Our services always feature prayers and teachings about farming here and abroad. But my attitude is not to preach on Sundays about these kind of things. Our media means that we are on top of them all the time. I try to go back to the eternal, something which isn’t just on the news. I think this may be the problem with ‘Thought for the Day’: it seems to be a requirement to link up with what’s happened today. These kind of moral comments are easy.
In one of the pieces you sum up the message of St Francis’ Canticle of the Sun as ‘relate, relate!’ Do you think we have stopped relating to the natural world?
Yes, one of the disasters of rural life is that people never see what is going on in the fields. They drive back and forth, the children don’t walk anywhere, and everybody is cooped up in their houses with computer screens and tellies. Farming was done in the old way for maybe a thousand years. Now it is done by half a dozen people. This means that Harvest Festival relates to something most people have never seen.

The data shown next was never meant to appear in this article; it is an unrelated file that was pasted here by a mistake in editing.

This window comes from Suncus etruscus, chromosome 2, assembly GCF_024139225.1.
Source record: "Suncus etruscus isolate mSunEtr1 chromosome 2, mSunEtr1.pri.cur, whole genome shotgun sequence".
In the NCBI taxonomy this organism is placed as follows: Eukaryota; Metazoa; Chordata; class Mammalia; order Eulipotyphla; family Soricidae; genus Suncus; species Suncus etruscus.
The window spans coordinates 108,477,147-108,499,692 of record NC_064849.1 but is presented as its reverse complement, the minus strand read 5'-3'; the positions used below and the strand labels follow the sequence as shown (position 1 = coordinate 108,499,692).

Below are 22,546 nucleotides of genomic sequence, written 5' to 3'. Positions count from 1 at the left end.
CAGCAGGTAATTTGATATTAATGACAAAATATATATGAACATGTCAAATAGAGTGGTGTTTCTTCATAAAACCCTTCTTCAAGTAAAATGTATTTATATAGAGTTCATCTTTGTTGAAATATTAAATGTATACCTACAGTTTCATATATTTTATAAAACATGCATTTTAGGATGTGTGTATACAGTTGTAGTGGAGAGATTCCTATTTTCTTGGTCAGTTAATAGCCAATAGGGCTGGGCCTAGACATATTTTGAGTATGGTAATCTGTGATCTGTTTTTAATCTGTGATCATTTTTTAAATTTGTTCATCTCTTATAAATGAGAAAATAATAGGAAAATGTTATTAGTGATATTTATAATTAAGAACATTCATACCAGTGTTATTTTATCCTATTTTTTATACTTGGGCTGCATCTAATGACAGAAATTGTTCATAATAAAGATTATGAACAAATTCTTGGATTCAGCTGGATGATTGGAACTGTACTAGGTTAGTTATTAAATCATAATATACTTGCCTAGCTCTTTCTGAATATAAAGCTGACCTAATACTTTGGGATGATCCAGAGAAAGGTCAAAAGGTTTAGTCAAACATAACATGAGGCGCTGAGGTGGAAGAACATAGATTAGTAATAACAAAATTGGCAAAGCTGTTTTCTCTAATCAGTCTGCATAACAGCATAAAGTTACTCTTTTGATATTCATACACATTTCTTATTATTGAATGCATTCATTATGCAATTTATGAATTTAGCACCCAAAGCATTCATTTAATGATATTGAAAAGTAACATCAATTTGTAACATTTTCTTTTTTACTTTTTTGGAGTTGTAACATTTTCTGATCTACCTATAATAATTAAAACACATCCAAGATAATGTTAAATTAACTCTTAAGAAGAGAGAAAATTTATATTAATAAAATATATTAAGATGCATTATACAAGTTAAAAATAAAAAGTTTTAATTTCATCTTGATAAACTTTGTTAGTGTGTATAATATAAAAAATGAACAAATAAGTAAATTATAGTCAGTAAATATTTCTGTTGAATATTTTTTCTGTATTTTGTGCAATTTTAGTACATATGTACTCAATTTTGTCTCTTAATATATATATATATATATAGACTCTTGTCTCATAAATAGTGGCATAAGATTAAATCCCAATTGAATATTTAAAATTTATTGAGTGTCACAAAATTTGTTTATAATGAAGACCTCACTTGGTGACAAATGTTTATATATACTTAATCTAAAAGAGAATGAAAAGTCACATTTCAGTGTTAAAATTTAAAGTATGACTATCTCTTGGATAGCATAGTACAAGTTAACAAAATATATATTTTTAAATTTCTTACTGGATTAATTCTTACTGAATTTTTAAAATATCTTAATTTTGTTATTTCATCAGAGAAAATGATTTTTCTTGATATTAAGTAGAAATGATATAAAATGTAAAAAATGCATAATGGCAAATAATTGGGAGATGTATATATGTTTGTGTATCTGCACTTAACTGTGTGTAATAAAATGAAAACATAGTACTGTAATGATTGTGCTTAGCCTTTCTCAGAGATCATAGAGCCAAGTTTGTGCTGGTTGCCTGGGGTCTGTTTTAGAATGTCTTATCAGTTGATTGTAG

There is also a great tradition of Christian worship around here. ‘Hills of the North Rejoice’ was written in an adjoining village by Martin Shaw, as was ‘My Song is Love Unknown’ by a 17C rector quoting George Herbert. Isaac Watts lived not far away. It was almost the place where the Reformation began. The local wool merchants traded with the Low Countries and brought back all sorts of radical ideas. Their wealth was also the reason for the wonderful church architecture. When the wool trade collapsed in the seventeenth century, John Winthrop led the first mass emigration and became the first governor of Massachusetts.
How would you describe your own life as a writer?